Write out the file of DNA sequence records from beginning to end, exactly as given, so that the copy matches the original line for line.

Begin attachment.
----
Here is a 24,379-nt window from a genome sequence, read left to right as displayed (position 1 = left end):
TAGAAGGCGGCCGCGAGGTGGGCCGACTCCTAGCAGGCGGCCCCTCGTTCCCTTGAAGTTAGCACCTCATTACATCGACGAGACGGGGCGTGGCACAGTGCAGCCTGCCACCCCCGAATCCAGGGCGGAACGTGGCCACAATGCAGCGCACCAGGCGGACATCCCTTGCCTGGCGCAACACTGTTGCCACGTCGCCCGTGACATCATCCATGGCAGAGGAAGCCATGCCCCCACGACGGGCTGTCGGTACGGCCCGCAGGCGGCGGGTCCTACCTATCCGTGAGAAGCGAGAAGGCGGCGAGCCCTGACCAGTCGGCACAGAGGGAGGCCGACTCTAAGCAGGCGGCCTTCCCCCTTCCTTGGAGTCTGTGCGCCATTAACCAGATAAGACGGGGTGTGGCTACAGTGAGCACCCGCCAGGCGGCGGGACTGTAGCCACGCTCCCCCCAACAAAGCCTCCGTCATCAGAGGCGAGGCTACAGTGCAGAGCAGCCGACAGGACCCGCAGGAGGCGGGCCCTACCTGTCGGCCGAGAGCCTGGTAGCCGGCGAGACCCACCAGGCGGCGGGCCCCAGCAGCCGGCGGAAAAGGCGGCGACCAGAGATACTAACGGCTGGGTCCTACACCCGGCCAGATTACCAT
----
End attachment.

Here is a 24,379-nt window from a genome sequence, read left to right as displayed (position 1 = left end):
TAGAAGGCGGCCGCGAGGTGGGCCGACTCCTAGCAGGCGGCCCCTCGTTCCCTTGAAGTTAGCACCTCATTACATCGACGAGACGGGGCGTGGCACAGTGCAGCCTGCCACCCCCGAATCCAGGGCGGAACGTGGCCACAATGCAGCGCACCAGGCGGACATCCCTTGCCTGGCGCAACACTGTTGCCACGTCGCCCGTGACATCATCCATGGCAGAGGAAGCCATGCCCCCACGACGGGCTGTCGGTACGGCCCGCAGGCGGCGGGTCCTACCTATCCGTGAGAAGCGAGAAGGCGGCGAGCCCTGACCAGTCGGCACAGAGGGAGGCCGACTCTAAGCAGGCGGCCTTCCCCCTTCCTTGGAGTCTGTGCGCCATTAACCAGATAAGACGGGGTGTGGCTACAGTGAGCACCCGCCAGGCGGCGGGACTGTAGCCACGCTCCCCCCAACAAAGCCTCCGTCATCAGAGGCGAGGCTACAGTGCAGAGCAGCCGACAGGACCCGCAGGAGGCGGGCCCTACCTGTCGGCCGAGAGCCTGGTAGCCGGCGAGACCCACCAGGCGGCGGGCCCCAGCAGCCGGCGGAAAAGGCGGCGACCAGAGATACTAACGGCTGGGTCCTACACCCGGCCAGATTACCAT